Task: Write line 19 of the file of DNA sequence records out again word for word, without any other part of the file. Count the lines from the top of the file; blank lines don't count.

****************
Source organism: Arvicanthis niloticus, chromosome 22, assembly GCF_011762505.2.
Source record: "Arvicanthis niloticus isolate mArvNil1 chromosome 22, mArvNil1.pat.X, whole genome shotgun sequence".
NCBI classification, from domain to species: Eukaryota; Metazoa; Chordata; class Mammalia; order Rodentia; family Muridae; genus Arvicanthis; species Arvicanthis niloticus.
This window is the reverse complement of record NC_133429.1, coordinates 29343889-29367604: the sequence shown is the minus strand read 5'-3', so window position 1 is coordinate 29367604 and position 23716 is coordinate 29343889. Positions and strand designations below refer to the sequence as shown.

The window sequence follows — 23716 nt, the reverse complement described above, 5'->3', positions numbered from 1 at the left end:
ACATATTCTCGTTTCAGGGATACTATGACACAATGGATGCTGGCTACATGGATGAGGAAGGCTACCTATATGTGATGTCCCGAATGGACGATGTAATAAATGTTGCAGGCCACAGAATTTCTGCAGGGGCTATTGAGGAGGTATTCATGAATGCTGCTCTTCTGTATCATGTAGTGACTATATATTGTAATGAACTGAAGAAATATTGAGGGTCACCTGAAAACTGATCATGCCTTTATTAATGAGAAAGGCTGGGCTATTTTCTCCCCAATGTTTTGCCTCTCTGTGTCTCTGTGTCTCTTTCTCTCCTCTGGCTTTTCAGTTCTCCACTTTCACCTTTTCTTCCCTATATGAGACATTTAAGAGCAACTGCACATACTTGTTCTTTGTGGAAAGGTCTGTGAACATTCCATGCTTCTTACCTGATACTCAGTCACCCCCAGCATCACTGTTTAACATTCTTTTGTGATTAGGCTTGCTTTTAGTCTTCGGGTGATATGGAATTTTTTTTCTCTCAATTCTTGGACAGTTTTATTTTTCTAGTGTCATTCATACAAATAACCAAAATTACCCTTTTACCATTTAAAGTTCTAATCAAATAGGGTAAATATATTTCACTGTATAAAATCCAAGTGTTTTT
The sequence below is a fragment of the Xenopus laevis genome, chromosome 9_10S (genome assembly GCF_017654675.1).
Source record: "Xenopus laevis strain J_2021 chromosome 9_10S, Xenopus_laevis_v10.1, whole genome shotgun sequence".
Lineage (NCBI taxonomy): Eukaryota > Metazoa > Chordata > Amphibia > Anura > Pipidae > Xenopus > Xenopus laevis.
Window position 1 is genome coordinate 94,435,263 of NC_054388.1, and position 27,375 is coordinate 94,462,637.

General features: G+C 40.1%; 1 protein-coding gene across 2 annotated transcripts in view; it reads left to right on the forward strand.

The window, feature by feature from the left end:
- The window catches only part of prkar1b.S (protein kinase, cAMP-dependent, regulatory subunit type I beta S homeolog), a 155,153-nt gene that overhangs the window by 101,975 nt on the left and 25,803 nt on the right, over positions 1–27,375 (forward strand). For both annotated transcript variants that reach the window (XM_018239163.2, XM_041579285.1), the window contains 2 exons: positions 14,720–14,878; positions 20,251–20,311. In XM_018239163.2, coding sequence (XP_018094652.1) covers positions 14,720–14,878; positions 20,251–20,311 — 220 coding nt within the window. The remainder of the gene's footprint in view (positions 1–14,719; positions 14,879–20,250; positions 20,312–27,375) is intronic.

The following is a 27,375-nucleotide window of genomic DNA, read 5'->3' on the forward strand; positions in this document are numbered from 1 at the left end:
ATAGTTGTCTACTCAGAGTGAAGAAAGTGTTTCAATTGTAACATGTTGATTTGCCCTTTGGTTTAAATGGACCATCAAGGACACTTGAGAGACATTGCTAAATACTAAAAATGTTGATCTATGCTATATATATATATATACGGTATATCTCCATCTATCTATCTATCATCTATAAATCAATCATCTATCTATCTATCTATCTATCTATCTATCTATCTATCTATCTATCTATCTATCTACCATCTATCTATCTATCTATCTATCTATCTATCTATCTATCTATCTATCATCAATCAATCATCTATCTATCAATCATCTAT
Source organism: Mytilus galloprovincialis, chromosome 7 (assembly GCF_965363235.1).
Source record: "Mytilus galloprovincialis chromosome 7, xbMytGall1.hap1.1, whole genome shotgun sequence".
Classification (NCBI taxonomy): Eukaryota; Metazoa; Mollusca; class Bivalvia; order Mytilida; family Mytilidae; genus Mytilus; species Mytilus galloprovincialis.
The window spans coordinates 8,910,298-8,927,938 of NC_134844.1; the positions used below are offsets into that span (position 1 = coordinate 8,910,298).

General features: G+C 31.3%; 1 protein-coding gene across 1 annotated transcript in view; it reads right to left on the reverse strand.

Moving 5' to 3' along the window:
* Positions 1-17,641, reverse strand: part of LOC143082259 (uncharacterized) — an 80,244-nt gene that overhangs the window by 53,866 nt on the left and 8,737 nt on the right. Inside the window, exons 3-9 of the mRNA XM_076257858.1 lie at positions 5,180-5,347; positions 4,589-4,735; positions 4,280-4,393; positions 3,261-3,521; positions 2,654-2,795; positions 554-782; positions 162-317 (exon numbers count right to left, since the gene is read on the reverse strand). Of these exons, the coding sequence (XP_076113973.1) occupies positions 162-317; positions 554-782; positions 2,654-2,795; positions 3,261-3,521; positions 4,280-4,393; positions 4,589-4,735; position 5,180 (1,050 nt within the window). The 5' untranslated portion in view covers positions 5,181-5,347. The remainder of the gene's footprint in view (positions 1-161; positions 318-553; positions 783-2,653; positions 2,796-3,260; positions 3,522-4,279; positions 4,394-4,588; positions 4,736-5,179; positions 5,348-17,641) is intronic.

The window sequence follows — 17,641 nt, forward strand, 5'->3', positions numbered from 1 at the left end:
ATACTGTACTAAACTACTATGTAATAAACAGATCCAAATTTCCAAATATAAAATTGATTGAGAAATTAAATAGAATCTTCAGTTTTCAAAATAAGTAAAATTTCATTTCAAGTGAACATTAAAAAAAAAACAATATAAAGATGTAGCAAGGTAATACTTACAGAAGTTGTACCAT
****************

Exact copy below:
The window spans coordinates 8,910,298-8,927,938 of NC_134844.1; the positions used below are offsets into that span (position 1 = coordinate 8,910,298).